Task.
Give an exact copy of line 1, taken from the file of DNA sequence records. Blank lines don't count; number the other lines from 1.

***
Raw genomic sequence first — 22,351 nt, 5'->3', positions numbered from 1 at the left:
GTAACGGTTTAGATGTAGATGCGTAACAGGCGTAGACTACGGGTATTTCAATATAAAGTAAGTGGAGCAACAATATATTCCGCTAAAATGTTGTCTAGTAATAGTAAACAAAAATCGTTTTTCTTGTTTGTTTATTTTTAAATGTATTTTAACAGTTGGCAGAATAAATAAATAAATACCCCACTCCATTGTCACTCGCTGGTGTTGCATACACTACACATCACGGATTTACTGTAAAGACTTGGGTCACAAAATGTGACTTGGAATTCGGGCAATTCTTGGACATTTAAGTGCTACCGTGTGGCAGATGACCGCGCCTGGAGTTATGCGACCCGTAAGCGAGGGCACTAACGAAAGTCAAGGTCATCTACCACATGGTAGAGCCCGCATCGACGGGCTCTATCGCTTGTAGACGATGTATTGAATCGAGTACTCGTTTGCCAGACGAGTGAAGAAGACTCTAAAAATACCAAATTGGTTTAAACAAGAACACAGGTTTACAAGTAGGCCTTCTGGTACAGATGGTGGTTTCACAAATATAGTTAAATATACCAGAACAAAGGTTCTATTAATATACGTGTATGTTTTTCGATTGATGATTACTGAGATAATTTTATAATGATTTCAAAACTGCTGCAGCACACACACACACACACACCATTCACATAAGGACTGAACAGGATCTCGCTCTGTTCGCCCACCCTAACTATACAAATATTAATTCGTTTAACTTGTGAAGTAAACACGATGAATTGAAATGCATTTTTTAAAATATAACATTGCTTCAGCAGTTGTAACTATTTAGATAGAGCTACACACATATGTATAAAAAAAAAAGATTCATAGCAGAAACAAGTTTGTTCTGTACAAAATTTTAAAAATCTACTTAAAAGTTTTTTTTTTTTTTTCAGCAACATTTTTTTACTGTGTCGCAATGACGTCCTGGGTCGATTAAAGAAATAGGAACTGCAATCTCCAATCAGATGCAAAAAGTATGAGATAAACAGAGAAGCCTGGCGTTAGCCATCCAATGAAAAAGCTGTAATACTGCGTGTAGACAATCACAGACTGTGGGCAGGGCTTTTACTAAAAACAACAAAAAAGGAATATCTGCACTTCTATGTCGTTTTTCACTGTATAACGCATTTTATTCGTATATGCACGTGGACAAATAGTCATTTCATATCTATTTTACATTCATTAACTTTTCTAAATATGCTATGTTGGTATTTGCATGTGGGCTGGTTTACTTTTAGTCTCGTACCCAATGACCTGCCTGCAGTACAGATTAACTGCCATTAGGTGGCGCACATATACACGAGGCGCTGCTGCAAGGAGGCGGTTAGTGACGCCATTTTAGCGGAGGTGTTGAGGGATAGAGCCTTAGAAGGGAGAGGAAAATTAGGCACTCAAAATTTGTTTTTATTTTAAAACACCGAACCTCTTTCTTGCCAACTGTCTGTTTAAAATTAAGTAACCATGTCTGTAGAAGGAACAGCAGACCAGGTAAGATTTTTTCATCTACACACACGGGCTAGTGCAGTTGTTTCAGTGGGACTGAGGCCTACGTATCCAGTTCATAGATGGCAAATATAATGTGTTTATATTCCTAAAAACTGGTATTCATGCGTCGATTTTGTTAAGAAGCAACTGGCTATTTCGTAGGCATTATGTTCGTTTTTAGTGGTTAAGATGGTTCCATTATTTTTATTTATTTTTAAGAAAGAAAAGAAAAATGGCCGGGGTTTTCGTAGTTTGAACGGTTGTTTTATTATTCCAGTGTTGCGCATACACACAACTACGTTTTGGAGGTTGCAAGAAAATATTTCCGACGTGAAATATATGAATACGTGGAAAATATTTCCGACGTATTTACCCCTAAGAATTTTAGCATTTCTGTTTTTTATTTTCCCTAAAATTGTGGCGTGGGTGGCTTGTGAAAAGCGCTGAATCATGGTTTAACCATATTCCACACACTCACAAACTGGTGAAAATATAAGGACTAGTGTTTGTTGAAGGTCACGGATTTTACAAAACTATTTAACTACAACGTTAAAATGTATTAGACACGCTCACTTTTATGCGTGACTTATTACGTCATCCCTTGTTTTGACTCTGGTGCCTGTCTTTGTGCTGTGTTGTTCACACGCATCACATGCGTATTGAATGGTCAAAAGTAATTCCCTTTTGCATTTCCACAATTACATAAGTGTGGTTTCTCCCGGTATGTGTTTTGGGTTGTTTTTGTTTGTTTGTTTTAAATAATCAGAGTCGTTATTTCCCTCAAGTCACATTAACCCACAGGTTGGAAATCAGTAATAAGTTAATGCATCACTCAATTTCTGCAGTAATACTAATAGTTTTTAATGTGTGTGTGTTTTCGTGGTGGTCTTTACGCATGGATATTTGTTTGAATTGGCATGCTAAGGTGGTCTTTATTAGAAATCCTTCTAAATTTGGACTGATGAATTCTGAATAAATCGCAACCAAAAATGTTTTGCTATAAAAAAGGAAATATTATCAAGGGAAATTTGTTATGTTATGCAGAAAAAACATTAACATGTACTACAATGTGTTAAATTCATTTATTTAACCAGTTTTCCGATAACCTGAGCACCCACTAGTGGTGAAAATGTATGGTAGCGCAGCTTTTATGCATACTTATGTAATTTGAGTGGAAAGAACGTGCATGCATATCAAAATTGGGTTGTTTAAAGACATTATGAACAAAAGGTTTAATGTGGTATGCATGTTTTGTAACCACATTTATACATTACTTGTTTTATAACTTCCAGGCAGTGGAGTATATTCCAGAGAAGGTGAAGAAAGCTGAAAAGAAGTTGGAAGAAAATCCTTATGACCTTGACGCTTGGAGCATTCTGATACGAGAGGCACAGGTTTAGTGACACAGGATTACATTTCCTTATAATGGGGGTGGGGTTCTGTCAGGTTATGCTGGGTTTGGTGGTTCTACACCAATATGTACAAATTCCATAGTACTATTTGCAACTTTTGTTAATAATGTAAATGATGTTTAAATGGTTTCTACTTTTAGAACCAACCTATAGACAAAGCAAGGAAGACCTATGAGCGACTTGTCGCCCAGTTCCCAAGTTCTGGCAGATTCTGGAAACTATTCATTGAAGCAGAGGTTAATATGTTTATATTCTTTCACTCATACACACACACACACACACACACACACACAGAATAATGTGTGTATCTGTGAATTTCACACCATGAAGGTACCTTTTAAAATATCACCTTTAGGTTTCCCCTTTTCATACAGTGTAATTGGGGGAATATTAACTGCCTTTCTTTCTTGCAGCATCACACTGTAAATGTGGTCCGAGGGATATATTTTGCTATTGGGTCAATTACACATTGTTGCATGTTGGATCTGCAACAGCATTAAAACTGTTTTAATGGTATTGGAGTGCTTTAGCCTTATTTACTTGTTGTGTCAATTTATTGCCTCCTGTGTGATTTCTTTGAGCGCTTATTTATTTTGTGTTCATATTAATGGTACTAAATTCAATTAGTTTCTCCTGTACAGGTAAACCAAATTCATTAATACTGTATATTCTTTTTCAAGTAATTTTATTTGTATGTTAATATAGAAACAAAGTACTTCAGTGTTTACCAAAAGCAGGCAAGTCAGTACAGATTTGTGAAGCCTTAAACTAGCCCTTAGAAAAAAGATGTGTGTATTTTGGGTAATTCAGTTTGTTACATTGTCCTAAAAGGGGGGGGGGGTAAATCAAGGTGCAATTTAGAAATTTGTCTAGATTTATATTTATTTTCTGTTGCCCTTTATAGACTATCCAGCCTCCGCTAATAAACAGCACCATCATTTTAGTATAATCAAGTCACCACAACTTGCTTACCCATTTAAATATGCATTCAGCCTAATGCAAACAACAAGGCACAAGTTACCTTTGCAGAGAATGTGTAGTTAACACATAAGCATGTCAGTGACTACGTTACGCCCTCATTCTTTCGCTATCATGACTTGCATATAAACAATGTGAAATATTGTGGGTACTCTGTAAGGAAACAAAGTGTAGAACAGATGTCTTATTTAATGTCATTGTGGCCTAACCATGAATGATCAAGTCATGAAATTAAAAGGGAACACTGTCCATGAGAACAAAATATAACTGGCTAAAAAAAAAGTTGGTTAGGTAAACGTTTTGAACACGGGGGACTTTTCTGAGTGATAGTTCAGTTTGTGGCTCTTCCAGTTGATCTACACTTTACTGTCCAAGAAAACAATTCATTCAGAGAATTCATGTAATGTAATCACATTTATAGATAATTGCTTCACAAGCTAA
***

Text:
Raw genomic sequence first — 22,351 nt, 5'->3', positions numbered from 1 at the left: